A few years ago, Jessica Roosa, owner of This Old Farm, based in Colfax, Ind., was trying to solve employee turnover issues on the slaughter floor and began investigating solutions for her small, aged facility that is a custom service processor of beef, pork, lamb and poultry. What she discovered was changes that helped staff also helped her animals.
“Humane handling starts at the farm and is a given, not just a USDA regulation,” says Roosa. “I wanted to make life easier for our employees. But by redesigning our pens, for example, we reduced stress for both staff and animals.”
The processor first tackled beef processing by narrowing aisles, changing the way doors opened and making the facility more operator- and animal-friendly.
“If operators and the animals are in a low-stress environment, it leads to a better quality product,” Roosa says. In addition, the company’s beef boxes were retrofitted to be hydraulically controlled, which took 18 months from design to completion.
“Our holding pens were blocky, and it was hard for employees to move cattle out without touching them,” she says. “We made these changes to the beef boxes to also be able to hire more staff and rotate them between jobs.”
As it turned out, new employees weren’t needed because the stunner was so comfortable with the changes made, Roosa says. Next, a consultant worked with the farm on reducing stress for its pigs and installed electrical stunning.
“We realized electrical stunning was actually a step back for us,” Roosa says. Instead, employees worked on alleyways and restraints before re-addressing the farm’s actual stunning practices, she says.
“We train our employees to stun with 100 percent accuracy,” she says. “Platform layouts are an area we also improved to add better secure footing, safety and improved rail heights.”
Moving away from electrical stunning
The pork industry has largely moved away from electrical stunning to more carbon dioxide (CO2) stunning systems, particularly the last five years, says Gary Malenke, senior vice president of Perdue Pork Operations, which produces Niman Ranch, Coleman Natural and Sioux-Preme brands and is based in Sioux Center, Iowa.
“The biggest motivation away from electrical stunning is that the industry continues to improve handling systems,” Malenke says. It’s difficult in plants for pigs to travel single file to electrical stunning platforms.
“Pigs want to be in groups,” Malenke says. “CO2 stunning allows for group movement.”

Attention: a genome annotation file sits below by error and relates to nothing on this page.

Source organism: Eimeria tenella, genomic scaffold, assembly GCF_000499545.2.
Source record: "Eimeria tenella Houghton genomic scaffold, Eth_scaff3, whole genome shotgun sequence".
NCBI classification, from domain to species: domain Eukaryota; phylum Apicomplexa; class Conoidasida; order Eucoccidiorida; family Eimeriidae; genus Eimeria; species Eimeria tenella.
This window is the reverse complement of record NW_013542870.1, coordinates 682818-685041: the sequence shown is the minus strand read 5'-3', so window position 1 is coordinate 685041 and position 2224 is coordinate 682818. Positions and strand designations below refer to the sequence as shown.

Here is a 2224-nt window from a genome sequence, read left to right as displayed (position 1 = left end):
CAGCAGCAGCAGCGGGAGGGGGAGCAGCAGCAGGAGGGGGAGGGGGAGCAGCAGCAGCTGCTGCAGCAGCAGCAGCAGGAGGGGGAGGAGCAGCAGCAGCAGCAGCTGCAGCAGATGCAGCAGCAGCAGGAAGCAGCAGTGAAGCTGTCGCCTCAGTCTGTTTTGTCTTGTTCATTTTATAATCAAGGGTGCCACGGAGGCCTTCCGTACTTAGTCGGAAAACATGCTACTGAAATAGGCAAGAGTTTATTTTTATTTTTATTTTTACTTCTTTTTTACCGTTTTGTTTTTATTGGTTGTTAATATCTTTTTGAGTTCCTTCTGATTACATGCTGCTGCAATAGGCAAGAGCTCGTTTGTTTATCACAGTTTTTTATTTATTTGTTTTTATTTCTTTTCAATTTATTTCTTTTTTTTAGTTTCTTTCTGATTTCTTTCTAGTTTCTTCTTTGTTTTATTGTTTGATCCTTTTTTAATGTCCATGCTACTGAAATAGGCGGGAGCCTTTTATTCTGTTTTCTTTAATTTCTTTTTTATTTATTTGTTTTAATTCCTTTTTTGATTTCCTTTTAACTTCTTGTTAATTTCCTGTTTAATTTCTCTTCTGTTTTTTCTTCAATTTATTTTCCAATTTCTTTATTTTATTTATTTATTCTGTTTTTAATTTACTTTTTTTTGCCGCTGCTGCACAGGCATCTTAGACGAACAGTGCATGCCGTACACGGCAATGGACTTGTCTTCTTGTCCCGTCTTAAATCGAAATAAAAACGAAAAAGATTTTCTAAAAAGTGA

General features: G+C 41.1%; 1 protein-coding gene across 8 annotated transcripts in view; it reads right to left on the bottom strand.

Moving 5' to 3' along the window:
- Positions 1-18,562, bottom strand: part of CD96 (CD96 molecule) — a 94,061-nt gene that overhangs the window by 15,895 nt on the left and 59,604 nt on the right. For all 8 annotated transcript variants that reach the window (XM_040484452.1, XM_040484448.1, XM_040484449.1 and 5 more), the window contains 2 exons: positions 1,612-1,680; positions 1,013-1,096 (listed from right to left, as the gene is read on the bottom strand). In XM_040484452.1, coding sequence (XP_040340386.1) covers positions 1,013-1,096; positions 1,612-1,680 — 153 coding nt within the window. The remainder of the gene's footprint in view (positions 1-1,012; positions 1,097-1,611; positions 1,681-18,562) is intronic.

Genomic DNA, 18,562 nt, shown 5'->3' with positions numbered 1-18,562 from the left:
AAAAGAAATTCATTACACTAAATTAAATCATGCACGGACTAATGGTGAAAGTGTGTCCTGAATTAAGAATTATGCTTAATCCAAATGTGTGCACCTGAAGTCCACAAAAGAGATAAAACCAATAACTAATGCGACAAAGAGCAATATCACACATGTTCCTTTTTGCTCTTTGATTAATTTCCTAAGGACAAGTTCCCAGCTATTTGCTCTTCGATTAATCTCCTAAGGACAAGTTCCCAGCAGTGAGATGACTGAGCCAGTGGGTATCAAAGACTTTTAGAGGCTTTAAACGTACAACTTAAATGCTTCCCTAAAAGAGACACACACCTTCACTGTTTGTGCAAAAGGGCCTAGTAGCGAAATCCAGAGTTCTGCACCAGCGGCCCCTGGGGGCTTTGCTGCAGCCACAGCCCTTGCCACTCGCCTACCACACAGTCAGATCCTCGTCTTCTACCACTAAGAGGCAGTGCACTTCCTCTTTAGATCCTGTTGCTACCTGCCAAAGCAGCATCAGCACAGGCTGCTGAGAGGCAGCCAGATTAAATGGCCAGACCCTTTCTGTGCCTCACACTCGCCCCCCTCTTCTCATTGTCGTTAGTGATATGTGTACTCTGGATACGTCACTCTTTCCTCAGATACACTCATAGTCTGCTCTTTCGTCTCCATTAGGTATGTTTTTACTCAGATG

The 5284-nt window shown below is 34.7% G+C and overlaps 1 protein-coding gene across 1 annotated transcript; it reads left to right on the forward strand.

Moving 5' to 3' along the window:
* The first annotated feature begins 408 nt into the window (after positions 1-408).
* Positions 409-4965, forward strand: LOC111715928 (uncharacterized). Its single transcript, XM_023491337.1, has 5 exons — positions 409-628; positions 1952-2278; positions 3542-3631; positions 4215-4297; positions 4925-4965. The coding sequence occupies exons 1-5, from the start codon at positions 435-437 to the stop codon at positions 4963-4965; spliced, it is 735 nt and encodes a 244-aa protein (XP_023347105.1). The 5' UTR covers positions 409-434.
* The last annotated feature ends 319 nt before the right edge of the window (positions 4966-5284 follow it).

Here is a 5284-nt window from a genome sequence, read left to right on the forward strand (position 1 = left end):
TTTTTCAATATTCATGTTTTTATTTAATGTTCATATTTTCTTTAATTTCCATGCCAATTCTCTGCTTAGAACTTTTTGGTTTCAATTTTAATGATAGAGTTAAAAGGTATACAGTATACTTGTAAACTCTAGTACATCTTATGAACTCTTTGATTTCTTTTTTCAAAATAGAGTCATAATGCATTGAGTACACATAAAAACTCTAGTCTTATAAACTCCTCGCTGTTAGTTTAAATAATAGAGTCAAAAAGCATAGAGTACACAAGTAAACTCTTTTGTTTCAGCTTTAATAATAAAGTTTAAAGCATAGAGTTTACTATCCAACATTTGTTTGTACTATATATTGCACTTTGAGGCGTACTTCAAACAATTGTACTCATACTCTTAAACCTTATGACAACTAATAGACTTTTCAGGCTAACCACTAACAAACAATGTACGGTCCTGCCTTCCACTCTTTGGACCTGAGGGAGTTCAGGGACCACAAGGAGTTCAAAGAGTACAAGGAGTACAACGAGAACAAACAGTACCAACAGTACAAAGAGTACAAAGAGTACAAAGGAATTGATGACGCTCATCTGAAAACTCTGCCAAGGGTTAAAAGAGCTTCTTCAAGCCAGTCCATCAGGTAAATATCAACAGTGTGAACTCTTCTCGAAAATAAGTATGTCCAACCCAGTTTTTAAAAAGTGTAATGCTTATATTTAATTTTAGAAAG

Also, CO2 stunning is automated, so employees are not exposed to risks, he says. Niman Ranch has spent time and money the last few years to make its stunning systems more animal friendly.
“The pig flow and gate system is quiet on the live side,” Malenke says. “We’ve put a lot of effort on fine tuning the animal flow to the system and making it as comfortable and calm as it can be for them.”
Training the trainer
Niman Ranch has invested in its employees by training livestock handlers to keep animals calm in a production setting. Malenke says the training doesn’t sacrifice the bottom line, and most of the changes made have been beneficial, rather than a cost burden. Pre-stun handling and training is another important new source of innovation, explains Andrew Gunther, executive director at A Greener World, in Bend, Oregon, a nonprofit certification and training organization.
“There is a direct correlation between how animals are handled and their product quality, such as redness or clots in the meat,” says Gunther. “Our aim is to make good farmers and add value without adding cost.”
While large companies can afford new product innovation and procedures, they aren’t necessarily better equipped to practice cutting-edge techniques than smaller processors, he says.
“Small to medium plants have potential to be leaders and respond to consumer needs, because they move animals more slowly and have more care and oversight,” Gunther says. “When 600 to 700 cattle are slaughtered an hour, it’s difficult not to become immune. Staff learn and understand more about animal welfare issues when they are moving two to three animals an hour — and tend to address them.”